In a recent Supreme Court of Queensland case, the Judge was asked to interpret the meaning of a clause in a Will that gave “all of the fishing gear” and a 37ft fishing trawler to the deceased’s son. The question for the judge was, “does the fishing gear include the fishing boat licence, five dinghies and a jet boat?”
In determining what the words in the Will mean in the particular circumstances of the deceased, the Court attempts to give effect to the deceased’s intentions.
With regard to the licence, it was found to be necessary if the beneficiary of the fishing trawler was to use the trawler to take fish for commercial purposes. It would be unlikely that the deceased would give the beneficiary the trawler but not the licence to enable him to use it to take fish for commercial purposes.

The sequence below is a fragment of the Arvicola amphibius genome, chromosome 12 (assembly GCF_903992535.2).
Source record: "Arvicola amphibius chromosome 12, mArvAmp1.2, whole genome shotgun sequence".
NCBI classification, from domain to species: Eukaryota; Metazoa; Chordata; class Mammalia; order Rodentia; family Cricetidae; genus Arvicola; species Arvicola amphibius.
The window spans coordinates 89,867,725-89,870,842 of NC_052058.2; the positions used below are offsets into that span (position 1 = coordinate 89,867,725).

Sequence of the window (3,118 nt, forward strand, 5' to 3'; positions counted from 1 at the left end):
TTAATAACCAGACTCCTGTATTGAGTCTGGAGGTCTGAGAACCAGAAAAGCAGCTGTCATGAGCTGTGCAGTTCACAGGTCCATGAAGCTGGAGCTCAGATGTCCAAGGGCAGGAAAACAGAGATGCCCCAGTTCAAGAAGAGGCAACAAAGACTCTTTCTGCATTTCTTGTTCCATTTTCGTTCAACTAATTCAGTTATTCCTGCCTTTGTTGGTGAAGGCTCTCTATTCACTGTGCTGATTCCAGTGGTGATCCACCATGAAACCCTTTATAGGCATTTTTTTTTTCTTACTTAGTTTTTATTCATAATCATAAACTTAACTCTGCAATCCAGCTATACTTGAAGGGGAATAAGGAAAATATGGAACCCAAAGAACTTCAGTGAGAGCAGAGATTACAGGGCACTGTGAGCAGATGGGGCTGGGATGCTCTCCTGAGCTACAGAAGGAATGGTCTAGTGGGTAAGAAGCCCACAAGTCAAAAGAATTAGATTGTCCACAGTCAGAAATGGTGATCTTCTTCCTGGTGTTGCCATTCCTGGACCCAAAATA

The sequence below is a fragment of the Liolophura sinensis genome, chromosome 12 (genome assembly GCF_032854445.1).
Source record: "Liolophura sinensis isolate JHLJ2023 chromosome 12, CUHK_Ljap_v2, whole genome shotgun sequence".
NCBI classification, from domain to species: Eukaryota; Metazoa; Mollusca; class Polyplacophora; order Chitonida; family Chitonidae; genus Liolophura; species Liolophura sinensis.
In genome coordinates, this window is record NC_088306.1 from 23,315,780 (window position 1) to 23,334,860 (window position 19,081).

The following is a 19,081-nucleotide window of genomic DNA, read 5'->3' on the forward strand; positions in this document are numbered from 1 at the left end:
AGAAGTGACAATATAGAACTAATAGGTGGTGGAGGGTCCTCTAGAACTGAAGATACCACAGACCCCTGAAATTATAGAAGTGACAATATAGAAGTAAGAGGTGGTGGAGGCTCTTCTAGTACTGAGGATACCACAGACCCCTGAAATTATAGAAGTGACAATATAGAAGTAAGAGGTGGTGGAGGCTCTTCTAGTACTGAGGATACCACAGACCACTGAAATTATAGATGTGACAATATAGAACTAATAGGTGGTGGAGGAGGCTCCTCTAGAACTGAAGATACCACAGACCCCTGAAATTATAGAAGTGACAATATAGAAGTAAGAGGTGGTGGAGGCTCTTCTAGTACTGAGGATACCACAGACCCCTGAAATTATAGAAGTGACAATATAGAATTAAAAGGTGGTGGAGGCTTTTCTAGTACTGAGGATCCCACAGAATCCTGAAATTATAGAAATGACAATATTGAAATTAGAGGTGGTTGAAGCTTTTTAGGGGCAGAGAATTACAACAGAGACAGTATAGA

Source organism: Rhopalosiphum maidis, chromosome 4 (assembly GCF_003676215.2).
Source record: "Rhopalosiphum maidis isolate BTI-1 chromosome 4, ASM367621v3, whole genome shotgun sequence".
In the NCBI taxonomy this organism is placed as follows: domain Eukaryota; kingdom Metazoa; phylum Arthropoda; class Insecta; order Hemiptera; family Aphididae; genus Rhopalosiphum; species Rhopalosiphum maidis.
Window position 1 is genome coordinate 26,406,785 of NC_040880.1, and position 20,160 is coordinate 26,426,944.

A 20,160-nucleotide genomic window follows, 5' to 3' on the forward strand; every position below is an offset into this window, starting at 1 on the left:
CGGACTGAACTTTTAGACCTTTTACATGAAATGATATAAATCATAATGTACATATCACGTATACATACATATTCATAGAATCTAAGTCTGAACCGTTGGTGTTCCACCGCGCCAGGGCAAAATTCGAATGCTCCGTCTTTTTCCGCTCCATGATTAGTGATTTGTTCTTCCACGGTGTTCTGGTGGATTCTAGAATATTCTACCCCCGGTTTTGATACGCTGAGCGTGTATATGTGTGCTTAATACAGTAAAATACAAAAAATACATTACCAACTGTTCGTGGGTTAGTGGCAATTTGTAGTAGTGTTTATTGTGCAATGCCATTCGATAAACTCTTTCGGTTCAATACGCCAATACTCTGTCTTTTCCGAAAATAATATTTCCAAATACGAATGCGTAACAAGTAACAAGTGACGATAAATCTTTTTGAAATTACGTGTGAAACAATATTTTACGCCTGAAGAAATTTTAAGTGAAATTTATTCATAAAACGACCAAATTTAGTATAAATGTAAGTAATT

With regards to the dinghies and jet boat, the licence referred to “tender boats” for the trawler and the dinghies and jetboat were found to be “tender boats” in the circumstances.
In this case, when receiving the fishing gear and trawler, the Court found the beneficiary also received the dinghies, jet boat and licence.
These types of Court Applications can be costly and in some circumstances can be avoided by careful, unambiguous descriptions of the gifts that beneficiaries are to receive.
Case reference is Davies v Davies & Anor (No 2)  QSC 294